It would make sense for major Western countries to establish an ongoing consultative mechanism to consider how to best respond to China. The coronavirus outbreak was unexpected and surprised the United States and most European nations. Hong Kong had fallen into a predictable stalemate when Beijing unexpectedly and dramatically broke the deadlock by imposing the new national security law.
Even more dangerous and rushed could be the need to respond to an armed clash in the South China Sea or nearby waters, an intimidation attempt against Taiwan that rapidly escalated, or a serious confrontation between the United States and China. An early but strong allied response might avoid a later military reaction or escalation. Swift action would be most likely if countries had developed a regular communication channel and cooperated before.
Normally one would look to the United States for leadership. However, in the short term at least, that may prove difficult. The Trump administration has squandered American credibility, and its own. Washington has gone out of its way to offend natural allies, especially in Europe. So bad is the trans-Atlantic relationship that European leaders have continued to lean toward Tehran rather than Washington in response to the latter’s demands that they join its so-far failed campaign of maximum pressure on Iran. In mid-July, U.S. Secretary of State Mike Pompeo expanded sanctions on Germany—an extraordinary assault on a longtime ally—in an attempt to halt the Nord Stream 2 natural gas pipeline from Russia.
U.S. President Donald Trump has also ostentatiously turned relations with Beijing into a campaign issue, designed to aid his reelection. Few American allies are eager to see that prospect, and they are unlikely to subordinate their policies to someone widely seen as willing to wreck the international order to advance his electoral prospects.
Nevertheless, the Nov. 3 U.S. election could provide an answer, either a new president or secretary of state, and in any case a less election-minded administration. Washington needs to relearn how to negotiate and persuade, rather than to dictate and insist. Broad, responsible, workable cooperation will take time to develop.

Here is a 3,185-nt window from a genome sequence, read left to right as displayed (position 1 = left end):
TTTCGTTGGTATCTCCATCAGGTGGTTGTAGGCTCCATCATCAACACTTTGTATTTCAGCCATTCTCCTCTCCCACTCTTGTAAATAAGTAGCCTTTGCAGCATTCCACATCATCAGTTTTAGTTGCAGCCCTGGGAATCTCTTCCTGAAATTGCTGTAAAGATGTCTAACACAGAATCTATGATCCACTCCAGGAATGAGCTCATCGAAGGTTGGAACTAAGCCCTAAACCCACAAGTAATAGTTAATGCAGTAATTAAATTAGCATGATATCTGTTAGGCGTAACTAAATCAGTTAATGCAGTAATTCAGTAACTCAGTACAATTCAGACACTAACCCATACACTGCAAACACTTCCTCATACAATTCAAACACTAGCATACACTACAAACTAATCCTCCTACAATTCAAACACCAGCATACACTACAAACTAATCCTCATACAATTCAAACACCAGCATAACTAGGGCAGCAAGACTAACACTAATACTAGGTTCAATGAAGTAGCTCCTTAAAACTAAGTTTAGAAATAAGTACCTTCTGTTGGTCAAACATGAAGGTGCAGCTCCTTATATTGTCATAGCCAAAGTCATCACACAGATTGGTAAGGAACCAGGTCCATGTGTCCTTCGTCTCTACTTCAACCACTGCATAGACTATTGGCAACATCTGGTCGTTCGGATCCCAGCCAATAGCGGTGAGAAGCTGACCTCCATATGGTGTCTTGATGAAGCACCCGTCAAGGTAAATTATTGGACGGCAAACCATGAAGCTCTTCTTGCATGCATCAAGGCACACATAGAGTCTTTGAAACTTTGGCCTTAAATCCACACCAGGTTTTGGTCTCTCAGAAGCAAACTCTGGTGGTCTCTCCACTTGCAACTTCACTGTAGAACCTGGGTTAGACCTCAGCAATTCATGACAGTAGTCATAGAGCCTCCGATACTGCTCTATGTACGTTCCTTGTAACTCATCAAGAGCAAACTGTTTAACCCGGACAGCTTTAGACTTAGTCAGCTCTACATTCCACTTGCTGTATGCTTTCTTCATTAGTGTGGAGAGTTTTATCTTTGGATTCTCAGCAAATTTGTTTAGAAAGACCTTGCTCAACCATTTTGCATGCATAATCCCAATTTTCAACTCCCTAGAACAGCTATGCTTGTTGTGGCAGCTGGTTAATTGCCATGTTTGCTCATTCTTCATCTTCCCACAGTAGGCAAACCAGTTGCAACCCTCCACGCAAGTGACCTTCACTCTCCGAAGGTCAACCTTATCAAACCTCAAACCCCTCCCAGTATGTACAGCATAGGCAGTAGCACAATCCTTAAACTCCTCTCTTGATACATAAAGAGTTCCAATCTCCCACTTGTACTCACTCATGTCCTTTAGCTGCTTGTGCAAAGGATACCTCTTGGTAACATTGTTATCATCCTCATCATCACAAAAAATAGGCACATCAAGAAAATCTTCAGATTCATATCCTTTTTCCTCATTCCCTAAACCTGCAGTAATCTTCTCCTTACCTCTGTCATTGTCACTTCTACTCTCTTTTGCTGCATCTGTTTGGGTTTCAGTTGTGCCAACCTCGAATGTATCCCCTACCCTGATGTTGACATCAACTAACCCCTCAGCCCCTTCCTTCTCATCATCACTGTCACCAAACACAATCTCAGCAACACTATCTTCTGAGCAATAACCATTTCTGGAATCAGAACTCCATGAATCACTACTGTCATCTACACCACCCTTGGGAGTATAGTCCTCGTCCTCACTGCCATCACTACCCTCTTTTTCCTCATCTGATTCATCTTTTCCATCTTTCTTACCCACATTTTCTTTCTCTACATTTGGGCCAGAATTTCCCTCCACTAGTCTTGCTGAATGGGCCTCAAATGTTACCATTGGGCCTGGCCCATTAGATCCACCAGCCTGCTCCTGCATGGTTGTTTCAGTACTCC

Reaching agreement on issues as broad as China’s crackdown on human rights, its territorial aggression, Beijing’s drive for technological dominance, and the disputes in the Asia-Pacific will be difficult. Finding genuine solutions—actions likely to achieve results, as opposed to being the international equivalent of virtue-signaling—will be even tougher. Nevertheless, cooperating to reach broad agreement on coordinated action is much more likely to shape Chinese behavior than the sort of hysterical huffing and puffing that characterizes the Trump administration. Equally important, creating a form of international accountability for action would help weed out truly bizarre and counterproductive proposals, such as the talk of banning visas for Chinese Communist Party members and their families—tens of millions of people.
China poses a substantial challenge to the United States and the West more broadly. However, the future is not set: China faces enormous economic, demographic, and political obstacles itself. Moreover, Xi will not rule forever, and a future leadership could return to a more responsible, less confrontational path. But democratic states around the globe have a stake in restraining Chinese misbehavior, which has expanded in scope. So far, their efforts leave much to be desired—yet the signs of a new purpose are there. It is incumbent upon the United States to work with allied and friendly states to ensure that Beijing’s rise remains peaceful.